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|Research center of Embrapa/Collection:||Embrapa Arroz e Feijão - Artigo em periódico indexado (ALICE)|
|Type of Material:||Artigo em periódico indexado (ALICE)|
|Authors:||DIPTI, S. S.|
INDRASARI, S. D.
BASSINELLO, P. Z.
FERRAZ, J. P.
|Additional Information:||SHARIFA SULTANA DIPTI, IRRI; CHRISTINE BERGMAN, UNIVERSITY OF NEVADA, Las Vegas; SITI DEWI INDRASARI, INDONESIAN CENTER FOR RICE RESEARCH; THEJA HERATH, INDUSTRIAL TECHNOLOGY INSTITUTE; ROBERT HALL, PLANT RESEARCH INTERNATIONAL; HUEIHONG LEE, UNIVERSITI PUTRA MALAYSIA; FATEMEH HABIBI, RICE RESEARCH INSTITUTE OF IRAN; PRISCILA ZACZUK BASSINELLO, CNPAF; EDUARDO GRATEROL, FUNDACIÓN PARA LA INVESTIGACIÓN AGRICOLA DANAC; JULIE P. FERRAZ, INSTITUTE OF SCIENCE, DIABETES FOUNDATION MARIKINA; MELISSA FITZGERALD, IRRI.|
|Title:||The potential of rice to offer solutions for malnutrition and chronic diseases.|
|Publisher:||Rice, v. 5, n. 16, p. 1-18, July 2012.|
|Description:||It is internationally accepted that malnutrition and chronic diseases in developing countries are key limitations to achieving the Millennium Development Goals. In many developing countries, rice is the primary source of nutrition. In those countries, the major forms of malnutrition are Fe-induced anaemia, Zn deficiency and Vitamin A deficiency, whereas the major chronic disease challenges are Type II diabetes, cardiovascular disease and some cancers. There is a growing corpus of evidence regarding both limitations and opportunities as to how rice could be an effective vehicle by which to tackle key nutrition and health related problems in countries with limited resources. Rice breeding programs are able to focus on developing new varieties carrying enhanced amounts of either Fe, Zn or beta-carotene because of large public investment, and the intuitive link between providing a mineral/vitamin to cure a deficiency in that mineral/vitamin. By contrast, there has been little investment in progressing the development of particular varieties for potential impact on chronic diseases. In this review article we focus on the broad battery of evidence linking rice-related nutritional limitations to their impact on a variety of human health issues. We discuss how rice might offer sometimes even simple solutions to rectifying key problems through targeted biofortification strategies and finally, we draw attention to how recent technological (−omics) developments may facilitate untold new opportunities for more rapidly generating improved rice varieties specifically designed to meet the current and future nutritional needs of a rapidly expanding global population.|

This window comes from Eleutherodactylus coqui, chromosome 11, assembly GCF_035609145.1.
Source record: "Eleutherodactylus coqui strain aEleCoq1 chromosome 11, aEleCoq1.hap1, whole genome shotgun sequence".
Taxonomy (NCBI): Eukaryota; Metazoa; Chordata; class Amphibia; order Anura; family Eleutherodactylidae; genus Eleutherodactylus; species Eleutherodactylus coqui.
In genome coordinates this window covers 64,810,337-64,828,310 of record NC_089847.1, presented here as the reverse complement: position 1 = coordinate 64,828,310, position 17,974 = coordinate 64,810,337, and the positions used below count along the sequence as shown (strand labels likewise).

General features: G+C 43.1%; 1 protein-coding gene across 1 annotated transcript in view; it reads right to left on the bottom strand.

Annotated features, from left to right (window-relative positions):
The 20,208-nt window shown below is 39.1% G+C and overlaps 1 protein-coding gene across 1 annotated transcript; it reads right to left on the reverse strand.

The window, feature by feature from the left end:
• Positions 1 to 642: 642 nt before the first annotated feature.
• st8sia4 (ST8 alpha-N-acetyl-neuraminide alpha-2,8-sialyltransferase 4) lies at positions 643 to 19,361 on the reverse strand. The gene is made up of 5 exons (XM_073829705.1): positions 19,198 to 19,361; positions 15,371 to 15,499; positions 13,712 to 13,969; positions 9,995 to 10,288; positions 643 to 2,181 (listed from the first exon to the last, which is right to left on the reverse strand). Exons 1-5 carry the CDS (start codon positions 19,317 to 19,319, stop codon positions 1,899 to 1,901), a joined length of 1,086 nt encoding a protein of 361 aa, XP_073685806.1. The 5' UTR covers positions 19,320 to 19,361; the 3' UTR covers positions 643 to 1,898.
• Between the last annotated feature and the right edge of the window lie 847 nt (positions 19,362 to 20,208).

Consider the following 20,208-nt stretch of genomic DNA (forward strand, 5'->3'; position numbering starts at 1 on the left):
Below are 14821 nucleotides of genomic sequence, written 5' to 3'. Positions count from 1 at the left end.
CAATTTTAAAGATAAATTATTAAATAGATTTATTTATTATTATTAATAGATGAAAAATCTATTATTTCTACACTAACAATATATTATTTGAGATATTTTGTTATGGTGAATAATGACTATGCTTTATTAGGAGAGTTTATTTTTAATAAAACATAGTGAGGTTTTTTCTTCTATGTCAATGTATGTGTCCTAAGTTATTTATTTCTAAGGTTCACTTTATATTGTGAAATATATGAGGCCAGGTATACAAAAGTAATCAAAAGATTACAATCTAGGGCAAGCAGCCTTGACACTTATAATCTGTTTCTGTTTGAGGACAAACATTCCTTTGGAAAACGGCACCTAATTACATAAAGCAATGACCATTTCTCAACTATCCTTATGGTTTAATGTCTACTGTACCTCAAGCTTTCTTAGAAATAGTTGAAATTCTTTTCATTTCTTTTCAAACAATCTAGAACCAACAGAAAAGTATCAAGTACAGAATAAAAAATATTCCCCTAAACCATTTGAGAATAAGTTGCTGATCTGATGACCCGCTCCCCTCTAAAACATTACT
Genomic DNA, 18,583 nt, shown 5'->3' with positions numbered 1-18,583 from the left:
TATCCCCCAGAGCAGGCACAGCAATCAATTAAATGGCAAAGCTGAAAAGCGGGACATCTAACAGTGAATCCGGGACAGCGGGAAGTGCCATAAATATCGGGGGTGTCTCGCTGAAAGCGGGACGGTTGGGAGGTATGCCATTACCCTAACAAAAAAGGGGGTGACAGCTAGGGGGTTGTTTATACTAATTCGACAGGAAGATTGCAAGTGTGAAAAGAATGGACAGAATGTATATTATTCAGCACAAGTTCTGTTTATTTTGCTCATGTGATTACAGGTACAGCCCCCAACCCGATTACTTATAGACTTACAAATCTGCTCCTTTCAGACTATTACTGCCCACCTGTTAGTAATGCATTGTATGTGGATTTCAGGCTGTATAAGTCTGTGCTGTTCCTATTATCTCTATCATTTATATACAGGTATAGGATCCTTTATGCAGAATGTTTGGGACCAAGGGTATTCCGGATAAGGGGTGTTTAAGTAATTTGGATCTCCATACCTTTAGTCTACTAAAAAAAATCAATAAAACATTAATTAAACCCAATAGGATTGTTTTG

|Appears in Collections:||Artigo em periódico indexado (CNPAF)|